Next up was the 2008 Beijing Paralympic Games where he took the 100m, 200m and 400m sprint titles and launched a battle to take part in the able-bodied athletics, overcoming arguments that his custom-built carbon-fibre running blades gave him an unfair advantage.

In 2011 he made history by becoming the first amputee to run at the World Championships, where he took silver with South Africa’s 4x400m sprint team.

“You’re not disabled by your disabilities but abled by your abilities,” he told Athlete magazine in an interview that year.

In 2012 he again made history by becoming the first double-amputee to compete at both the Olympics and Paralympics.

“He is the definition of global inspiration,” Time magazine proclaimed in its 2012 list of the world’s most influential people.

Less than a year later, Pistorius featured on the cover with the words “Man, Superman, Gunman”.


Timeline of a Crime


14 February: South African police arrest Pistorius, a Paralympic and Olympic sprinter nicknamed the “Blade Runner”, for the killing of model Reeva Steenkamp, 29, shot four times with one of his guns at his Pretoria house.

South Africa Pistorius Shooting Source: AP/Press Association Images

15 February: Pistorius bursts into tears as he is charged, denying murder “in the strongest terms”.

South Africa Pistorius Shooting Source: AP/Press Association Images

19 February: Pistorius claims in an affidavit that he mistook Steenkamp for an intruder and feared that someone had sneaked into his home. He fired through a locked bathroom door in what prosecutors term a “premeditated” murder.

The funeral of Reeva Steenkamp is held.

South Africa Pistorius Shooting Source: AP/Press Association Images

20 February: Police searching Pistorius’s home find testosterone and needles in a dresser in his bedroom. Testosterone is on the list of substances banned by the International Olympic Committee. Pistorius’s lawyers poke holes in the prosecution’s murder case, challenging flawed police work.

22 February: Pistorius is granted bail.

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South Africa Pistorius Shooting Source: AP/Press Association Images

11 March: Pistorius is in deep mourning, but is “certainly not suicidal” his family says.


14 February: As he marks one year since the shooting, Pistorius says he is consumed with “sorrow” in a message on the internet.

South Africa Pistorius Source: Denis Farrell

25 February: A judge rules that most of Pistorius’s trial can be broadcast live, but not his testimony.

3 March: The trial opens in Pretoria, before an army of journalists from around the world, with the testimony of a neighbour who tells the court she heard “terrible screams” from a woman and shots.

13 March: Pistorius vomits when a picture of the dead model’s body is flashed on the court’s television screens.

South Africa Pistorius Trial Source: AP/Press Association Images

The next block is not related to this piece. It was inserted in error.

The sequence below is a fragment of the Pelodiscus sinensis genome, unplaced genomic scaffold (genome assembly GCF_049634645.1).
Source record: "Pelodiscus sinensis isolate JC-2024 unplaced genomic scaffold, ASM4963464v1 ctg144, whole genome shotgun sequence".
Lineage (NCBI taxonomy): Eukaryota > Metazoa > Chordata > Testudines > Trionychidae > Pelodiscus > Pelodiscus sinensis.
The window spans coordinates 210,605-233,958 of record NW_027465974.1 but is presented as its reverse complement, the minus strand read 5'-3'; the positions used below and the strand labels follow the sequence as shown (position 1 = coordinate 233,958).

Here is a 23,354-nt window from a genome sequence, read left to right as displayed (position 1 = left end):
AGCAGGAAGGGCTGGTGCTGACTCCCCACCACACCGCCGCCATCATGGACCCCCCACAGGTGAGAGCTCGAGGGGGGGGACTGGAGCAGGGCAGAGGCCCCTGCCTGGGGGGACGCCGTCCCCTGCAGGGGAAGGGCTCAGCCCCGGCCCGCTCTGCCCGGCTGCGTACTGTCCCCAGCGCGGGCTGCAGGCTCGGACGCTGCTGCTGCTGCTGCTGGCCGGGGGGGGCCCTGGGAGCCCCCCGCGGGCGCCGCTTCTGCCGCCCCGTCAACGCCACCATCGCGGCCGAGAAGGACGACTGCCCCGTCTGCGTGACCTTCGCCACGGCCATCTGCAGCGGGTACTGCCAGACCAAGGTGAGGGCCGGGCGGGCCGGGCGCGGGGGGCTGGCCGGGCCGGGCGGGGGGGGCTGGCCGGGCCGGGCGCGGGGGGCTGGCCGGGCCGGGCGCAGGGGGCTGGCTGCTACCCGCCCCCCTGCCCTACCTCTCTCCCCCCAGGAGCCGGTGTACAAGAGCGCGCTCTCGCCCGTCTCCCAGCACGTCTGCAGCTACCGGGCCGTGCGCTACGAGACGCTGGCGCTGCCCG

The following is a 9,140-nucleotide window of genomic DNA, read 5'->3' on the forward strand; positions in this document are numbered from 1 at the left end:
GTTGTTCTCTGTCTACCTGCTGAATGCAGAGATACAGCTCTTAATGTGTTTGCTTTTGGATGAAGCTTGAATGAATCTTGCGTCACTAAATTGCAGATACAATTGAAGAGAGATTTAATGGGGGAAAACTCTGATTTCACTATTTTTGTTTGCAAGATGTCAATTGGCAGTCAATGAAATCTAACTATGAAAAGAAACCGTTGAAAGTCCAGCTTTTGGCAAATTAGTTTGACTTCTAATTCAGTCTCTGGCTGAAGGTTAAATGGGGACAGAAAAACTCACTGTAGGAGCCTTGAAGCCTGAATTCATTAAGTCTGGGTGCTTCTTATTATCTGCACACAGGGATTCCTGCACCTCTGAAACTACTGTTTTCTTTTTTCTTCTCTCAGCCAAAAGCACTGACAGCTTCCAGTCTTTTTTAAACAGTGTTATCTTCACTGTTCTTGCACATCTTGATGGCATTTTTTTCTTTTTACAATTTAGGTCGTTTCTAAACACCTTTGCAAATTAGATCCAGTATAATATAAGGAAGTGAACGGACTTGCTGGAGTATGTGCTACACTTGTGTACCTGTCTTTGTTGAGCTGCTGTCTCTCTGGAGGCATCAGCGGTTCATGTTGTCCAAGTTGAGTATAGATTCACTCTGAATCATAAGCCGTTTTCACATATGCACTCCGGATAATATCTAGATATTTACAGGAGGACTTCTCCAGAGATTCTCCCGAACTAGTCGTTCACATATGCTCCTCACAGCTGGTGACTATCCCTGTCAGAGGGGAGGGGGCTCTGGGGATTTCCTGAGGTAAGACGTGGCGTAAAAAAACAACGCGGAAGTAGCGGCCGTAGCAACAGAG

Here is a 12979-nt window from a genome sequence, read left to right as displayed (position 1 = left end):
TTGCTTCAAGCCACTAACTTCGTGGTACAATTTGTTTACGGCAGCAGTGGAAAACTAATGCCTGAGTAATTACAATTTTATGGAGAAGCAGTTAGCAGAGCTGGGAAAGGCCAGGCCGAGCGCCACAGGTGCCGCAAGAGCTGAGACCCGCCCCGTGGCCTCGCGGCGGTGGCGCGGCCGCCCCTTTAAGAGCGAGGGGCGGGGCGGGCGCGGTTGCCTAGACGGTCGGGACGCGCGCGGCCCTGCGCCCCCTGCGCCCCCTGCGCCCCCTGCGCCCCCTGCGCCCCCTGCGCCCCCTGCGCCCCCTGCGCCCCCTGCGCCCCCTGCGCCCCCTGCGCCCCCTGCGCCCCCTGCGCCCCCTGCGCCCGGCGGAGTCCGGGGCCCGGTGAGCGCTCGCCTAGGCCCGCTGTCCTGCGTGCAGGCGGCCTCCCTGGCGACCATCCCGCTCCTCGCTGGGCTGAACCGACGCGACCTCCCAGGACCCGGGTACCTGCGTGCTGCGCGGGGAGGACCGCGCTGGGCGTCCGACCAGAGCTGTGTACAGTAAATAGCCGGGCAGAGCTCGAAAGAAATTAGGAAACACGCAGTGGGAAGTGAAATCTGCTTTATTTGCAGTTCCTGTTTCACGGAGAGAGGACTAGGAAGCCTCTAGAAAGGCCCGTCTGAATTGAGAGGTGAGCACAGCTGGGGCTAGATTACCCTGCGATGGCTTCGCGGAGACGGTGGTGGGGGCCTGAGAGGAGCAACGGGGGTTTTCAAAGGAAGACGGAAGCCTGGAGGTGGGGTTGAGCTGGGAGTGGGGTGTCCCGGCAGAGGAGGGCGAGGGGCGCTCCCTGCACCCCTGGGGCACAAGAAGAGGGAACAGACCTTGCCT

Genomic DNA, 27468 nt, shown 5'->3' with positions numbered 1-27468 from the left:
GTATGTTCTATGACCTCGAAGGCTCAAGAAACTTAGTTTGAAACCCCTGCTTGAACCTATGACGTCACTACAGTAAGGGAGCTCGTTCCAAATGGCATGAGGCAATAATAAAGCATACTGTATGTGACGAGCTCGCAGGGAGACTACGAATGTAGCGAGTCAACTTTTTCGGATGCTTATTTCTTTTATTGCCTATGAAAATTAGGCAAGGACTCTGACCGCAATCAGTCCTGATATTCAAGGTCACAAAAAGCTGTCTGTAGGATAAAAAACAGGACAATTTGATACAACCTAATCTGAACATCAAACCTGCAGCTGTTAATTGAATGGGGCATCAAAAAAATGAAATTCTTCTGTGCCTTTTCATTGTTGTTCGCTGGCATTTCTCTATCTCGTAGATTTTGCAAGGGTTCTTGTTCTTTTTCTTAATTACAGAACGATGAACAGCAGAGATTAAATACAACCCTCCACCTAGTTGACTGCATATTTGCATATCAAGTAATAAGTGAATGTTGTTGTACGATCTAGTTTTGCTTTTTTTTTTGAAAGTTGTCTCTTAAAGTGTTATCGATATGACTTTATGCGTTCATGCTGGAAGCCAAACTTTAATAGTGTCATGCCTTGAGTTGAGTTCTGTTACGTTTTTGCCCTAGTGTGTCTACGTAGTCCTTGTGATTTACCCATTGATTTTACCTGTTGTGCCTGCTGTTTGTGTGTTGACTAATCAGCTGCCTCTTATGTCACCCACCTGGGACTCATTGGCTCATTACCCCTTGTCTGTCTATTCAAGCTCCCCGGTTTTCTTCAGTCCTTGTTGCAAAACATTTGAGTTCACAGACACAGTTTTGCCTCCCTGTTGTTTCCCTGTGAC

7-15 April: Pistorius takes the witness stand and begins with a tearful apology to Steenkamp’s family. This is followed by five days of often intense cross-examination, marked by several bouts of tears and breaks in the session. Pistorius steadfastly denies any intention to kill Steenkamp.

South Africa Pistorius Trial Source: AP/Press Association Images

30 June: After a six-week break, a panel of three psychiatrists and a psychologist conclude that Pistorius was not suffering from mental illness.

12 September: Pistorius is found guilty of culpable homicide or manslaughter, but is cleared of murder.

South Africa Pistorius Trial Bystanders and journalists surround a vehicle carrying Oscar Pistorius as he leaves the high court Source: AP/Press Association Images

21 October: Judge Thokozile Masipa sentences Pistorius to a maximum of five years in jail. He is immediately taken to Pretoria’s Kgosi Mampuru prison.

South Africa Pistorius Trial Source: AP/Press Association Images

4 November: Prosecutors describe the sentence as “shockingly light and inappropriate” in appeal papers.

On 10 December the judge grants prosecutors leave to appeal against the conviction for culpable homicide rather than murder.


8 June: Prison authorities say Pistorius is scheduled to be freed under house arrest on 21 August.

17 August: Prosecutors file an appeal calling for Pistorius to be convicted of murder.

19 August: The justice ministry puts the decision to free Pistorius on hold saying it had “no legal basis” and had been suspended pending a parole board review.

27 September: Pistorius’ defence team submits its argument fighting a state bid to have Pistorius found guilty of murder.

5 October: Pistorius will have to undergo psychotherapy, the parole review board says, a day after delaying a decision on his release from prison.

15 October: Pistorius will be released on parole on 20 October, the South African department of correctional services says.

- © AFP, 2015

More: After one year in jail, Oscar Pistorius expected to be released and placed under house arrest

It’s jail Oscar, but not as we know it – Pistorius freedom after 10 months makes a mockery of justice